According to industry experts, driving a snow plow is a tough sell to prospective employees. File Photo by Bill Greenblatt/UPI | License Photo
Jan. 19 (UPI) -- State and local transportation departments across the United States are struggling to keep roads clear of snow this winter, as staffing shortages and organizational red tape make it harder to hire and retain plow drivers.
Montana is missing half of its temporary drivers this year. As of early December, the Pennsylvania Department of Transportation had hired just 40 percent of its usual seasonal workers. And in Kansas City, Mo., transportation officials are scrambling to onboard new plow drivers to fill a 30 percent gap in the workforce.
According to industry experts, driving a snow plow is a tough sell to prospective employees. That's especially true during the ongoing labor shortage -- public agencies are competing with freight haulers and package-delivery services for drivers with commercial licenses.
Those private companies are also desperate for drivers, to the point where a new federal pilot program announced earlier this week would allow them to hire truckers as young as 18.
Public agencies face an additional disadvantage in hiring full-time road workers because they aren't as nimble as private companies, Barbara LaBoe, a spokeswoman for the Washington State Department of Transportation, told Insider on Tuesday. Starting salaries for WSDOT highway-maintenance workers max out at $27.90 an hour.
The department has considered raising wages, LaBoe said, but "can't move as quickly as private industry in matters such as this."
The agency is around 10 percent below its usual winter staffing operations, LaBoe added. The state said the staff shortages didn't cause any road closures.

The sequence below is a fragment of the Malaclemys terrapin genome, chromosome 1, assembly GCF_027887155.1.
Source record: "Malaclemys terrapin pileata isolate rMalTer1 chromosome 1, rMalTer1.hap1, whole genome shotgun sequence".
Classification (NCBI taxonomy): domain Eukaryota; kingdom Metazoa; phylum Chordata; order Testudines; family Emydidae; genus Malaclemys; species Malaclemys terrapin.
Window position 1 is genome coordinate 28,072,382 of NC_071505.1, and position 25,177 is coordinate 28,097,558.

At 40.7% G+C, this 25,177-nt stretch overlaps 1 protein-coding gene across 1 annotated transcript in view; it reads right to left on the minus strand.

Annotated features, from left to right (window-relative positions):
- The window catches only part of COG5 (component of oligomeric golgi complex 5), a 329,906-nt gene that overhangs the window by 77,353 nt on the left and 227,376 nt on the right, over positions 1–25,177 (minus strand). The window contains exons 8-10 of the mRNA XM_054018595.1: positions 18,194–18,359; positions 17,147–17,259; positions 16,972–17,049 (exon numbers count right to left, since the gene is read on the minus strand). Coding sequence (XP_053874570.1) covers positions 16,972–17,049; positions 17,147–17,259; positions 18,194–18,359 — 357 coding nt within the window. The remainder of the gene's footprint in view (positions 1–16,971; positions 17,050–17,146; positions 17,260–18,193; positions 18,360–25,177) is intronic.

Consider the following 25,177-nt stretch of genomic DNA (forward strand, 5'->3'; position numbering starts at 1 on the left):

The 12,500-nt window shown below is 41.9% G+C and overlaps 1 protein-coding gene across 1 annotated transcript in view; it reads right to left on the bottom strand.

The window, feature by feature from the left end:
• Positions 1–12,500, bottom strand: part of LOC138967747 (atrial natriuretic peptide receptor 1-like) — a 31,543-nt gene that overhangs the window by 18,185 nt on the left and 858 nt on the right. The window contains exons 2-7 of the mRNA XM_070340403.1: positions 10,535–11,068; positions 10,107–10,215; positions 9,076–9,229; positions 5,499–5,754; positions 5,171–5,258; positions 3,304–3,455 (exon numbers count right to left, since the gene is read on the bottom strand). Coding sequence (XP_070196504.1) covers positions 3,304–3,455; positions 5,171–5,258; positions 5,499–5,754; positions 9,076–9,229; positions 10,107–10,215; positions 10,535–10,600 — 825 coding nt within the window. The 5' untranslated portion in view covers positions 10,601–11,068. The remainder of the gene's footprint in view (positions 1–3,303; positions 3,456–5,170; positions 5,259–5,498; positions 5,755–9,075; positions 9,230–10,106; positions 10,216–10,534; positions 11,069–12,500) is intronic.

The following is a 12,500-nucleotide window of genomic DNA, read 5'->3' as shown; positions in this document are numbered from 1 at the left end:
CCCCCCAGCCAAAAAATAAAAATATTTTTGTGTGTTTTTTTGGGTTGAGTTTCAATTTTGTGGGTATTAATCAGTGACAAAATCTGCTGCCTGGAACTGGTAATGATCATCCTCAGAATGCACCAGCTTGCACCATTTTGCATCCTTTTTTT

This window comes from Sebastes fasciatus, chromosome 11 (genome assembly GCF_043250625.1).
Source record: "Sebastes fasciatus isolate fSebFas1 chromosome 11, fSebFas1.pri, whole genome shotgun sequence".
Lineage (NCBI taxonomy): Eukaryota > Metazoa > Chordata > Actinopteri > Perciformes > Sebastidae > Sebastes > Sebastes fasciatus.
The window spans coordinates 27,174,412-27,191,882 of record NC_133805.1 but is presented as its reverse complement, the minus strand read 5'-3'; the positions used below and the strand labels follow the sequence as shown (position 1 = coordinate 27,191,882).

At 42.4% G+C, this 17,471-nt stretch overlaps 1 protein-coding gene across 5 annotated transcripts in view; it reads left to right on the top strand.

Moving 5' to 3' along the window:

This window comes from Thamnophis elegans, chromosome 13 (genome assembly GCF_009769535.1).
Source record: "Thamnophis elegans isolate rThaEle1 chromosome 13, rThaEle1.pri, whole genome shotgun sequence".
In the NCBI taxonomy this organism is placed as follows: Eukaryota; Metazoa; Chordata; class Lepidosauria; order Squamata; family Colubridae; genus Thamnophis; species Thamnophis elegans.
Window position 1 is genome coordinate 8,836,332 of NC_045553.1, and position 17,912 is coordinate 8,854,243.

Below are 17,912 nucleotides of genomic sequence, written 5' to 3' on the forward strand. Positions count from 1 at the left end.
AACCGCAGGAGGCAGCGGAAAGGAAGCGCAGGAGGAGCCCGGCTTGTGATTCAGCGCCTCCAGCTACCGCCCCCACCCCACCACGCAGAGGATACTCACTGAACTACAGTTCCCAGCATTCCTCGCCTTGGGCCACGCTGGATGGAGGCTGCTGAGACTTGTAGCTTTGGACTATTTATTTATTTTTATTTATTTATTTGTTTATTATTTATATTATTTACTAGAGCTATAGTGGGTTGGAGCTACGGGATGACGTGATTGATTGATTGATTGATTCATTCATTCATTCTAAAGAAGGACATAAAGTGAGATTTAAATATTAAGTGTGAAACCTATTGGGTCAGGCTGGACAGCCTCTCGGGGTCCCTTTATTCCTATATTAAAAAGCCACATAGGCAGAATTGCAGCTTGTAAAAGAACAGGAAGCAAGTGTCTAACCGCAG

Across the country, reports are surfacing of governments attempting to lure more private contractors to help clear their roads. One Massachusetts town is offering snowplow operators emergency rates of up to $135 an hour; another is extending wages of up to $310 an hour.
State departments are also looking for ways to boost retention. In Colorado, where the driver vacancy rate is hovering around 19%, the department of transportation is promising $2,000 performance-based "snow bonuses."
The shortage of snowplow drivers is widespread enough to merit a discussion at the annual meeting of the Transportation Research Board in Washington, D.C., this week.
"Plowing snow is a difficult job," Rick Nelson, a winter maintenance consultant for the American Association of State Highway and Transportation Officials, said in the New York Times on Saturday. "When the weather gets tough, we ask our snowplow drivers to be out there in terrible conditions in the middle of the night."
WSDOT's shortage is also tangled up in the debate over vaccine mandates.
Washington Gov. Jay Inslee has required that all state employees be vaccinated against COVID-19, a move that drew criticism from Republican lawmakers. Kittitas County took the department to task for turning down its offer to help clear roads during the storm, reportedly because the county couldn't guarantee its workers were vaccinated, The Seattle Times reported. WSDOT disputes that account.
The state's transportation secretary, Roger Millar, also pushes back against the assertion that vaccine mandates are responsible for the shortage -- the department lost 151 employees when the mandate kicked in on Oct. 18, but it has since hired 200 more. He pointed to the multiple other states without vaccine requirements that are facing worse shortages.
"Yes, we do have a staffing issue," Millar said in a statement. "Yes, we do have a budget issue. But the mandate is really a part of the solution to the problem that is the COVID pandemic."